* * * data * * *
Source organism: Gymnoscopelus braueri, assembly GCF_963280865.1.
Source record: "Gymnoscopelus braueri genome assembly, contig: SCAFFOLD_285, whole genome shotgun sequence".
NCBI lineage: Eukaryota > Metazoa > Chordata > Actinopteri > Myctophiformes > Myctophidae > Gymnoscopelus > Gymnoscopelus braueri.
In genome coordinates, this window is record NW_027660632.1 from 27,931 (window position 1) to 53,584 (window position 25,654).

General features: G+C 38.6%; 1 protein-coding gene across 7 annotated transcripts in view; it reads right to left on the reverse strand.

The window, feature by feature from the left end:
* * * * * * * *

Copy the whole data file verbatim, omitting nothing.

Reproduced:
Source organism: Gymnoscopelus braueri, assembly GCF_963280865.1.
Source record: "Gymnoscopelus braueri genome assembly, contig: SCAFFOLD_285, whole genome shotgun sequence".
NCBI lineage: Eukaryota > Metazoa > Chordata > Actinopteri > Myctophiformes > Myctophidae > Gymnoscopelus > Gymnoscopelus braueri.
In genome coordinates, this window is record NW_027660632.1 from 27,931 (window position 1) to 53,584 (window position 25,654).

General features: G+C 38.6%; 1 protein-coding gene across 7 annotated transcripts in view; it reads right to left on the reverse strand.

The window, feature by feature from the left end: